1 Answer | Add Yours
Ariel is an air spirit in Shakespeare's The Tempest. For much of the play, the audience sees him doing Prospero's bidding: creating the storm by which Alonso's boat is cast ashore, tormenting Caliban, and chastising Alonso, Sebastian, and Antonio. Ariel appears obedient to Prospero as repayment for Prospero's having freed him from imprisonment; before Prospero arrived on the island, a witch named Sycorax had trapped Ariel in a tree. However, Ariel cannot be seen as a blindly obedient character because he challenges Prospero regarding his duties. Prospero has promised to free Ariel, and Ariel reminds him of this promise. Ariel is clearly upset when Prospero tells him that he must do yet one more act of magic. So although he is willing to perform his tasks, Ariel desires to be free. Throughout his interactions with the other characters, Ariel remains neutral and does not appear to have any feelings one way or the other about the acts of magic that he performs upon the characters.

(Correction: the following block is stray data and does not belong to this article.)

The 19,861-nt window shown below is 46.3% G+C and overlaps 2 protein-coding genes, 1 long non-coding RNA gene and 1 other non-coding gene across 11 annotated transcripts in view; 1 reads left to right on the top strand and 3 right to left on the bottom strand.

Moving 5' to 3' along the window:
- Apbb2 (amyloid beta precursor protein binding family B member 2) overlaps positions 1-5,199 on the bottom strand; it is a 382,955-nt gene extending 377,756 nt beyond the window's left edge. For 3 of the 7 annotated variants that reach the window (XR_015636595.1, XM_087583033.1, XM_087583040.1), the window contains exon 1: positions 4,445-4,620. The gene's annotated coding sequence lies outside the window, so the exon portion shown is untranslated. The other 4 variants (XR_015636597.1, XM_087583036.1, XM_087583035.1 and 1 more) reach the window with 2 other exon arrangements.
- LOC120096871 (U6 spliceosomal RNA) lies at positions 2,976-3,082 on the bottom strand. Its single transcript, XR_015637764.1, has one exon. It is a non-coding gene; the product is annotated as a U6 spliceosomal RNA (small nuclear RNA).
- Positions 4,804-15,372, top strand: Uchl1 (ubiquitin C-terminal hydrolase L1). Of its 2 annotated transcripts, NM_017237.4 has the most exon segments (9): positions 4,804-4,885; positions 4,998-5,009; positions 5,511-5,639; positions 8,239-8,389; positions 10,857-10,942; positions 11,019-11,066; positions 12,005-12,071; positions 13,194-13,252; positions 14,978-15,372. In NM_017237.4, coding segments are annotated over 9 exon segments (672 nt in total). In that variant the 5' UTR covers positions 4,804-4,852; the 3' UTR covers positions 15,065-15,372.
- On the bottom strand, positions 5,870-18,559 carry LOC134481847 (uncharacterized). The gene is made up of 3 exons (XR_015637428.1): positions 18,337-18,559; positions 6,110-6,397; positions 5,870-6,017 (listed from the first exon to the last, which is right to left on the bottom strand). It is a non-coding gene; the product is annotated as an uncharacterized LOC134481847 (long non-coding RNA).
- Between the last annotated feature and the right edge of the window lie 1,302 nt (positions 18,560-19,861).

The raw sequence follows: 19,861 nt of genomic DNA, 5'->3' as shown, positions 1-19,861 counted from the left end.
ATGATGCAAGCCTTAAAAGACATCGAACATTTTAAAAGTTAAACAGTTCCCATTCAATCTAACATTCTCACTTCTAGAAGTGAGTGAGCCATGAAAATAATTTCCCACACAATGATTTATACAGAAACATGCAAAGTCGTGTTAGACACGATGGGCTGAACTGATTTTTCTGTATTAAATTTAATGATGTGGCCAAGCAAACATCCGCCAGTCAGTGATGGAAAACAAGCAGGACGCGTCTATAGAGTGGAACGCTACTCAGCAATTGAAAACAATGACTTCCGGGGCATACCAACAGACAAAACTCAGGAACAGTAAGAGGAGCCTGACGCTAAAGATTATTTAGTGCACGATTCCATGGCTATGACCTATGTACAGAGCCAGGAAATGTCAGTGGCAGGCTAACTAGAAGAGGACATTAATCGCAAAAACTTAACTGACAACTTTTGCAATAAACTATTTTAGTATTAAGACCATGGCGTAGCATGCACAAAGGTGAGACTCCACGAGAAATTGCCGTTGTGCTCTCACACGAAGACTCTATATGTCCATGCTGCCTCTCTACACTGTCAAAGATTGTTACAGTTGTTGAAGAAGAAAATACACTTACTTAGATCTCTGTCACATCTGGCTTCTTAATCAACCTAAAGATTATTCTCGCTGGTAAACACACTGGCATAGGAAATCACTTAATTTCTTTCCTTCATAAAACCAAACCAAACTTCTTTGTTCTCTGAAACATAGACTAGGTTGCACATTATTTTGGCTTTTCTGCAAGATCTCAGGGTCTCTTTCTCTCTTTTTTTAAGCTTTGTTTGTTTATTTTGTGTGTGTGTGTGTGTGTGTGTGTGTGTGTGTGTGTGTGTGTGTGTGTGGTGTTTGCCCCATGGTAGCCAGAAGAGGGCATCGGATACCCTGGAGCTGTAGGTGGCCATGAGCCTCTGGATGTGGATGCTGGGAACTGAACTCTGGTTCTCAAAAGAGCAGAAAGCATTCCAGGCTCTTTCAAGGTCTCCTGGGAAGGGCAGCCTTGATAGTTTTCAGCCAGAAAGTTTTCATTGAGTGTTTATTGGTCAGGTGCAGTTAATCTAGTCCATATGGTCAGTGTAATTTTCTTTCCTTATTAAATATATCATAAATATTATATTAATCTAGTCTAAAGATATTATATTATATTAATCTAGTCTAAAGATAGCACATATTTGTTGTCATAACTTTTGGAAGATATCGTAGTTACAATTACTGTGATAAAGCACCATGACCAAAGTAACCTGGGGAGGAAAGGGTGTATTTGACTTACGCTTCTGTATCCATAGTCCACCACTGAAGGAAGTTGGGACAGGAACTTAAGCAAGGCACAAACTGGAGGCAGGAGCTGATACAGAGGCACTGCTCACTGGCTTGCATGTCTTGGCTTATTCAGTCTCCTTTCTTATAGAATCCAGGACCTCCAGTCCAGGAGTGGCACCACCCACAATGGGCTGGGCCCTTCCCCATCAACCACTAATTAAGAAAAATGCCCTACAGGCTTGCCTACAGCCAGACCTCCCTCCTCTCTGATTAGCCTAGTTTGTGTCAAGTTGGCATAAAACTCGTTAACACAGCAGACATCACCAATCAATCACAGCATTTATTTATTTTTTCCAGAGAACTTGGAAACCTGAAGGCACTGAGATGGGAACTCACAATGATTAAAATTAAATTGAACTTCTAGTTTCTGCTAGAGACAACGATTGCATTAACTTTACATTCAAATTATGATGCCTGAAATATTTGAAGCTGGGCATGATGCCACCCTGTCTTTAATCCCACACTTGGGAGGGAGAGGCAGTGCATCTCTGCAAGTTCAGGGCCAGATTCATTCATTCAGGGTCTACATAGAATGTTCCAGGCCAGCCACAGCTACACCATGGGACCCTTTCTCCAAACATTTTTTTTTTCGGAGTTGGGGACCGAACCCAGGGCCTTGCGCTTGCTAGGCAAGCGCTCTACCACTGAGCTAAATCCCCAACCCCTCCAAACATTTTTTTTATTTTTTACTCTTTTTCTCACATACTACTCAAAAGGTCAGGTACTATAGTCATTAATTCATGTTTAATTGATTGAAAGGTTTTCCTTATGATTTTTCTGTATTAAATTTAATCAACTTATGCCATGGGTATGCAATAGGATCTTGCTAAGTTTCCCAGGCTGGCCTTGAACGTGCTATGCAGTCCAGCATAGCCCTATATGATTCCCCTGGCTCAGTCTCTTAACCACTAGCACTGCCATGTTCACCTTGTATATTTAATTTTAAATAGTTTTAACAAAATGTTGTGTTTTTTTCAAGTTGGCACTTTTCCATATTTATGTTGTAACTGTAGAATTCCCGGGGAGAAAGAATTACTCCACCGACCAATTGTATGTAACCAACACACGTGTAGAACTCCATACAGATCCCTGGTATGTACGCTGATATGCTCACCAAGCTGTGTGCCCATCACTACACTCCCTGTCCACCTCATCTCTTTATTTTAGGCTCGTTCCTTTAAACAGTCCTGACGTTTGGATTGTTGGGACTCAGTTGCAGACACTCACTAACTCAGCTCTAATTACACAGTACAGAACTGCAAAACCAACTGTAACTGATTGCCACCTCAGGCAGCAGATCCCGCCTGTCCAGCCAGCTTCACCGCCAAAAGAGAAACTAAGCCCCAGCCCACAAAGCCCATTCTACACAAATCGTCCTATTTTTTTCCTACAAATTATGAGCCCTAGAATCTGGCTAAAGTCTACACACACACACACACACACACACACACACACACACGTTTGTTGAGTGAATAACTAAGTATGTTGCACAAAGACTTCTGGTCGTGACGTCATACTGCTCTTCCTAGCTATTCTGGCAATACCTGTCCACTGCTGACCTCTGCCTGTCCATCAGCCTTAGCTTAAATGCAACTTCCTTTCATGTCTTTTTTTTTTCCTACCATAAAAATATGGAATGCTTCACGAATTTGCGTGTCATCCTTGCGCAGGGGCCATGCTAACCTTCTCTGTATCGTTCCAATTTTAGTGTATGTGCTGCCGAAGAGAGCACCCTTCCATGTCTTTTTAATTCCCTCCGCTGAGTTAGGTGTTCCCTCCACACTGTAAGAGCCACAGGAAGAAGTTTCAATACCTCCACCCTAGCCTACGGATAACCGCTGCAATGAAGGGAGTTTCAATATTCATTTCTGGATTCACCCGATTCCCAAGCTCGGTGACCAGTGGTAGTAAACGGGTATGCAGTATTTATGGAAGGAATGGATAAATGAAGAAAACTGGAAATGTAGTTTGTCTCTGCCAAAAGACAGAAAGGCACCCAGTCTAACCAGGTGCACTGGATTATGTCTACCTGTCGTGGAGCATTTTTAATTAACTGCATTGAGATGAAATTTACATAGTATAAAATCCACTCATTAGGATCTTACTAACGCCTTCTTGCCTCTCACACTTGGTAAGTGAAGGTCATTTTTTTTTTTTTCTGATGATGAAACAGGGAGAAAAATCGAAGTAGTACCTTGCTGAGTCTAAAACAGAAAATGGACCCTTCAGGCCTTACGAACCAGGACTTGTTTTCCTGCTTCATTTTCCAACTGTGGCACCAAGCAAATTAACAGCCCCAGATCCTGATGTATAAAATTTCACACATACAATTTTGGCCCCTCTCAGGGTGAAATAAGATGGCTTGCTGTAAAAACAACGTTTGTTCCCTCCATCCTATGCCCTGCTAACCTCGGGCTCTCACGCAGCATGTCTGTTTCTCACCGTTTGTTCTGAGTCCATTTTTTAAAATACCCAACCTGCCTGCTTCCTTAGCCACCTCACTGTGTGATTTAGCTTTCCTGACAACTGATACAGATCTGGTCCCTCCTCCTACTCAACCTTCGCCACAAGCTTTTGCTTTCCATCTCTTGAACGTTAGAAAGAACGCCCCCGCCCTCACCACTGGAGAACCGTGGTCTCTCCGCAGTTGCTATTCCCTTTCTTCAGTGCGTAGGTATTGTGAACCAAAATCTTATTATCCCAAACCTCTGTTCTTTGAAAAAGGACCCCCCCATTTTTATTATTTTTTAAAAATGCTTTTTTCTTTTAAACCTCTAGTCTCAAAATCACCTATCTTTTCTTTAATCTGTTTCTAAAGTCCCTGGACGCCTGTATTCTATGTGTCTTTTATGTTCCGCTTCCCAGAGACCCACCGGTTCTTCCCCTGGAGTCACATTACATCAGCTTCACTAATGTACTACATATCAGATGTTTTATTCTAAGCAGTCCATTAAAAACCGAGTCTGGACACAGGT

We’ve answered 330,730 questions. We can answer yours, too.Ask a question